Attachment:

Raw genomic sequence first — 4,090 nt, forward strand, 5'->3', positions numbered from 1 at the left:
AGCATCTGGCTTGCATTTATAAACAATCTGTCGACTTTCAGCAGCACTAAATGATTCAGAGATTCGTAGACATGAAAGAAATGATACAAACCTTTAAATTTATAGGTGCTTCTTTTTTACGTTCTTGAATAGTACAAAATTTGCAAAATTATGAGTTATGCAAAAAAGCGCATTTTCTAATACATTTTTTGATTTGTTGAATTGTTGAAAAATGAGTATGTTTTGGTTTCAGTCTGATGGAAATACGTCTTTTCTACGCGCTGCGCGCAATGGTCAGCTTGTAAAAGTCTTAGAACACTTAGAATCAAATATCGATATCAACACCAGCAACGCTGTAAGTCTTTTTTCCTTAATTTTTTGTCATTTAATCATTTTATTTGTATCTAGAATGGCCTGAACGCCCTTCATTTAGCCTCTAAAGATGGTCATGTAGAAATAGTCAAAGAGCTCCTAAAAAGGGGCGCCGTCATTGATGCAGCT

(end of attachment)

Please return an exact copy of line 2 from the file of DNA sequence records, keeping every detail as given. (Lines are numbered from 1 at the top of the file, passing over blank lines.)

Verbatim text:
AGCATCTGGCTTGCATTTATAAACAATCTGTCGACTTTCAGCAGCACTAAATGATTCAGAGATTCGTAGACATGAAAGAAATGATACAAACCTTTAAATTTATAGGTGCTTCTTTTTTACGTTCTTGAATAGTACAAAATTTGCAAAATTATGAGTTATGCAAAAAAGCGCATTTTCTAATACATTTTTTGATTTGTTGAATTGTTGAAAAATGAGTATGTTTTGGTTTCAGTCTGATGGAAATACGTCTTTTCTACGCGCTGCGCGCAATGGTCAGCTTGTAAAAGTCTTAGAACACTTAGAATCAAATATCGATATCAACACCAGCAACGCTGTAAGTCTTTTTTCCTTAATTTTTTGTCATTTAATCATTTTATTTGTATCTAGAATGGCCTGAACGCCCTTCATTTAGCCTCTAAAGATGGTCATGTAGAAATAGTCAAAGAGCTCCTAAAAAGGGGCGCCGTCATTGATGCAGCT